Health

Soda is terrible for us, and some people think they can avoid weight gain and health complications by drinking diet sodas, but this is horrifically untrue. They even make you fatter.

In many instances, it has been found that diet drinks are worse for you than regular sodas because of the chemicals used to replace the calories. Diet drinks contain an artificial sweetener that can cause cancer and increase your chances of Alzheimer’s disease – and this is just a fraction of the risks. Aside from the many health issues they can provoke, they also make you fatter, according to a new study.

Many people have resorted to drinking diet drinks in pursuit of losing a few pounds, but this is not only pointless but contradictory. The study performed by Yale University found that diet drinks are not helping you lose weight; they’re making you fatter. They found that the sweetness of the diet drink and the lack of calories confused your brain, triggering a chemical reaction that makes you eat more. It makes your metabolism go into a fritz, resulting in everything but weight loss.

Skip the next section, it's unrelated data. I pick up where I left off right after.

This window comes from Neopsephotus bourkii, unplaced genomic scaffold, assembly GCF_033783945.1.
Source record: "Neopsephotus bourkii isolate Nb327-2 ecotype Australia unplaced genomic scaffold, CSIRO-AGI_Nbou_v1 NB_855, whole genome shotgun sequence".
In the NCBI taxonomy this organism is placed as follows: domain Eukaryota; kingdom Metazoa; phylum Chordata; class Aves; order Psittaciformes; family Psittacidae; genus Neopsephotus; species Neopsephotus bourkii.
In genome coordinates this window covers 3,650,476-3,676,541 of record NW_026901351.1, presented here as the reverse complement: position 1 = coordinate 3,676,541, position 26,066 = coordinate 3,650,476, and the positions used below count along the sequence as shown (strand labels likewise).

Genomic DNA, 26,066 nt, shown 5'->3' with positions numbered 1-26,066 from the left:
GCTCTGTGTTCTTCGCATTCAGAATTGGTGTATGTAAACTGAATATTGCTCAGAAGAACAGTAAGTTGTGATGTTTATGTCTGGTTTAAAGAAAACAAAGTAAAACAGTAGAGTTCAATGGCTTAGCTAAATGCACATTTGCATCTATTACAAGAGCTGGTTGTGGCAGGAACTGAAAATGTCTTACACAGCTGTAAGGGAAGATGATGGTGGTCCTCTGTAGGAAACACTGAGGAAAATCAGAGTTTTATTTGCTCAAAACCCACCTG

Dana Small, the co-author of the paper, explains, “The assumption that more calories trigger greater metabolic and brain response is wrong. Calories are only half of the equation – sweet taste perception is the other half.” Diet drinks trigger a much larger metabolic response than a beverage packed full of calories. The study also found that diet drinks can increase your risk of developing diabetes.

In response to the study, Tam Fry, who works at the National Obesity Forum, said:
“This research should be enough to convince you that artificial ingredients, whether they be in food or drink, can screw up your system even though they may sound healthy.”

The researchers discovered these results after giving 15 people drinks of a varying calorie content, followed by measuring their brain responses in an MRI machine. Professor Small suggests that our brains might learn to react to the sweeteners in a different way, but as of right now, it’s a better decision to stick with water and tea.